Wiley Series in Probability and Mathematical Statistics. Chichester: John Wiley & Sons. xiv, 586 p. £ 60.00 (1994).

This textbook is the first volume of a related series of three volumes -- Bayesian Theory, Bayesian Computation and Bayesian Methods -- which are set to provide an up-to-date overview of the Why? How? and What? of Bayesian Statistics, as perceived by the authors. This volume focuses on the basic concepts and theory of Bayesian statistics, which cover elementary foundations, mathematical generalizations of foundations, modelling, inference and remodelling. Here, the primary emphasis is placed on general ideas. The material of the book is covered in nine chapters followed by two Appendices, References, Subject Index and Author Index.
In Chapter 2, the concept of rationality is explored in the context of representing beliefs or choosing actions in situations of uncertainty. The importance of a decision-oriented framework is stressed with the approach that statistical inference should be viewed simply as a particular form of decision problem. The dual concepts of probability and utility are formally defined and analyzed within the decision making context. In Chapter 3, the ideas and results of Chapter 2 are extended to more general mathematical setting.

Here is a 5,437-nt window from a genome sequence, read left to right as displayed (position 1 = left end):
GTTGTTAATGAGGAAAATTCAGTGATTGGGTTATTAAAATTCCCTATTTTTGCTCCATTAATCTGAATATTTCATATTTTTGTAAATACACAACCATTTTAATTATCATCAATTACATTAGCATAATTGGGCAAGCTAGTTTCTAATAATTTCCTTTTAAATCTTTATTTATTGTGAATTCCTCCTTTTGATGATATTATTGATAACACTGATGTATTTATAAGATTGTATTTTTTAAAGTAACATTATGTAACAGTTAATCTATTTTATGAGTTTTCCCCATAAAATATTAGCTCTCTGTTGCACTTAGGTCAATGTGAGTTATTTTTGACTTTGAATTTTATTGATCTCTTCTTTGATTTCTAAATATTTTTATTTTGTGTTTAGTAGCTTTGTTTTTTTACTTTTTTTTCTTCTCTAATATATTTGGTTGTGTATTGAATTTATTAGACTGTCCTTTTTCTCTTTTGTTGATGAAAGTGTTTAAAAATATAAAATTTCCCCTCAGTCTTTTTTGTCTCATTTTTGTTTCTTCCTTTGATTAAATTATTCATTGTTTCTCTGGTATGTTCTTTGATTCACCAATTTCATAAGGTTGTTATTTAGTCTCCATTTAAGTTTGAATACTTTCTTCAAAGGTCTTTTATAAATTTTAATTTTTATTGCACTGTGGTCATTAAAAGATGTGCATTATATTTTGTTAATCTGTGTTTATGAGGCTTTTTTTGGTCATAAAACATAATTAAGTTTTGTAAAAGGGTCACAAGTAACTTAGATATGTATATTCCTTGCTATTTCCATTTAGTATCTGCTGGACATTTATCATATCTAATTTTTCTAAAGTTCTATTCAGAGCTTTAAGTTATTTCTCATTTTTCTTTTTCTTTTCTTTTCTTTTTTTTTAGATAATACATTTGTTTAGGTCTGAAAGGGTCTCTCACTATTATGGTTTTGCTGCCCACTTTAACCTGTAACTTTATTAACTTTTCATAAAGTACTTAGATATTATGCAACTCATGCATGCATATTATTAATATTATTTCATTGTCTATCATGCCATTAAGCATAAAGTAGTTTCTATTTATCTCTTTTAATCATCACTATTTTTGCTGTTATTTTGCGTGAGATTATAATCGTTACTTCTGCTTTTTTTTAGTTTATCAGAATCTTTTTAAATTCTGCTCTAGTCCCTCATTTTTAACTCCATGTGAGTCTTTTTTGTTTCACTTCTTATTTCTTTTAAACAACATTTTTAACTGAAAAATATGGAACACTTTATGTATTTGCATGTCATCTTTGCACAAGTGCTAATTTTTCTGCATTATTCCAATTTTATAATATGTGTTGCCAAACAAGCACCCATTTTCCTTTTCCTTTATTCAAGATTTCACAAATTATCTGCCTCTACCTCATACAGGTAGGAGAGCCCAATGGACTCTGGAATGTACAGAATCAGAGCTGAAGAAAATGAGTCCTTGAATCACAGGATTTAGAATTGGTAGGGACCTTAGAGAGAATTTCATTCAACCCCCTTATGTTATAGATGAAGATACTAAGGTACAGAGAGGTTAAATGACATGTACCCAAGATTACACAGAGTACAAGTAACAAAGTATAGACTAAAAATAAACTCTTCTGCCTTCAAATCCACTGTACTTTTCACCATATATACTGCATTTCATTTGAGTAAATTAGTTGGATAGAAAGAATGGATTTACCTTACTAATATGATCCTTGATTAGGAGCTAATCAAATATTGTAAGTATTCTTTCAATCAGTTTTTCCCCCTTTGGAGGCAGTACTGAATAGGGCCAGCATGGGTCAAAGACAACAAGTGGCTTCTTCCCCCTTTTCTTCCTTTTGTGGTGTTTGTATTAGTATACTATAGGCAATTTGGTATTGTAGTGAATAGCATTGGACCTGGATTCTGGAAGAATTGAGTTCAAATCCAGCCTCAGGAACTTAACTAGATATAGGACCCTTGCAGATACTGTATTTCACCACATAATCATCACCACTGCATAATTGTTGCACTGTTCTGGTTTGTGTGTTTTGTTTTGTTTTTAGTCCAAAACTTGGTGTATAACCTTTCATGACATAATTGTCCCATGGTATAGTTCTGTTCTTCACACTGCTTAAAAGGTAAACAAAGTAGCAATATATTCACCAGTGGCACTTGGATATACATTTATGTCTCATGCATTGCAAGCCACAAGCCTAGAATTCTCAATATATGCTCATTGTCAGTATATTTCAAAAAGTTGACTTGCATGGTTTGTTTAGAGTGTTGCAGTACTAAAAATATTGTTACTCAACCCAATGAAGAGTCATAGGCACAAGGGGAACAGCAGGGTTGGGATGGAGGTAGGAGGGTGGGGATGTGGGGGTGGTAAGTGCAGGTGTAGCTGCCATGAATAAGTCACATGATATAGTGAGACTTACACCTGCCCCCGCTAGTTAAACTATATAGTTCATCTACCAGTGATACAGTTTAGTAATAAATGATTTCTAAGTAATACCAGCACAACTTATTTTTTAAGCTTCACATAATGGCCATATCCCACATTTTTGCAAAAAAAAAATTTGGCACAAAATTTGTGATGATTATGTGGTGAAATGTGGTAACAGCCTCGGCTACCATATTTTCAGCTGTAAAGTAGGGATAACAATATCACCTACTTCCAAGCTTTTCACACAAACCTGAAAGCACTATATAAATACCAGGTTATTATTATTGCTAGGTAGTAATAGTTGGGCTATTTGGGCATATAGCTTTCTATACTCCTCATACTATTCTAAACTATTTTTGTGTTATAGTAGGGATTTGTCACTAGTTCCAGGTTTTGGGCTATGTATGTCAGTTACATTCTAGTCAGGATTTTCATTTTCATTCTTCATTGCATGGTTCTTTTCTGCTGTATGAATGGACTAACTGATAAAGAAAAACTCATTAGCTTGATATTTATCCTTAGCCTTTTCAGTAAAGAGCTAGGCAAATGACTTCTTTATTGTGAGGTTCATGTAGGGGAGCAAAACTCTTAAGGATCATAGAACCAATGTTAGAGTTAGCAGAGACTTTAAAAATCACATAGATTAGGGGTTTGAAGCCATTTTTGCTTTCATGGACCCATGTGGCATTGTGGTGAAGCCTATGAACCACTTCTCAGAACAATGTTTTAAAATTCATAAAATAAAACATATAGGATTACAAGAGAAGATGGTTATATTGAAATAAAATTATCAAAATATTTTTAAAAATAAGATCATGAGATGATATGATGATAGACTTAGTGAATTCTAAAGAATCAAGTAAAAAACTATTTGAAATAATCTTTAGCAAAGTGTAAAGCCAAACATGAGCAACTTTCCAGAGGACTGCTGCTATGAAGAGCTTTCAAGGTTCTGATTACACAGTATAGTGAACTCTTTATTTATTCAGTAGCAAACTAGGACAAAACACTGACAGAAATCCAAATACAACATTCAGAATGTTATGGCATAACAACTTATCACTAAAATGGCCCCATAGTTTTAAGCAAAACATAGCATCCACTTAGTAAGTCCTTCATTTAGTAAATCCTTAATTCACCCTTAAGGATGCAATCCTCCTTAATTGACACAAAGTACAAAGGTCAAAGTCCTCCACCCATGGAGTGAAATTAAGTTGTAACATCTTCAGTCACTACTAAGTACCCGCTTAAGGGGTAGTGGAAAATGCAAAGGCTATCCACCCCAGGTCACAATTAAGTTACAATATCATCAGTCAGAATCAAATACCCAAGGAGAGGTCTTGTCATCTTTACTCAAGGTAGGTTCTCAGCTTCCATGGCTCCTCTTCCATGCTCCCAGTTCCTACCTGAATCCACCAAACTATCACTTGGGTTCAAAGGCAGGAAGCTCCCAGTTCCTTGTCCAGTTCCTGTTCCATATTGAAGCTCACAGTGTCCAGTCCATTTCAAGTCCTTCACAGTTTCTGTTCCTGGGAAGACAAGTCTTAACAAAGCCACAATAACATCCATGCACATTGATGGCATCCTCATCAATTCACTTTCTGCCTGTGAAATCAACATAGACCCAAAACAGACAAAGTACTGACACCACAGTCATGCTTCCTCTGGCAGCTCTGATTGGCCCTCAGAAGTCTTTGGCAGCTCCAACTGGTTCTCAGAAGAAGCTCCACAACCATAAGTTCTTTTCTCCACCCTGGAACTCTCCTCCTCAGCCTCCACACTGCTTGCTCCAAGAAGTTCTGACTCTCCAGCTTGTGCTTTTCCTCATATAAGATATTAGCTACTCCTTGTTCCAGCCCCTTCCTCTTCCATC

The role of familiar mathematical forms of statistical models and the possible justifications, from a subjective perspective, is examined in Chapter 4. The key role of Bayes’ theorem in the updating of beliefs about observables in the light of new information is identified and related to conventional mechanisms of predictive and parametric inference, in Chapter 5. The prospect of systematically entertaining a range of possible model beliefs, rather than predicating all analysis on a single assumed model, is examined in Chapter 6.
Summaries of main univariate and multivariate distributions that appear in the text, are collected in Appendix A with the summaries of the prior/posterior and predictive forms. Classical decision theory, frequentist procedures, likelihood theory and fiducial and related theories are reviewed in Appendix B.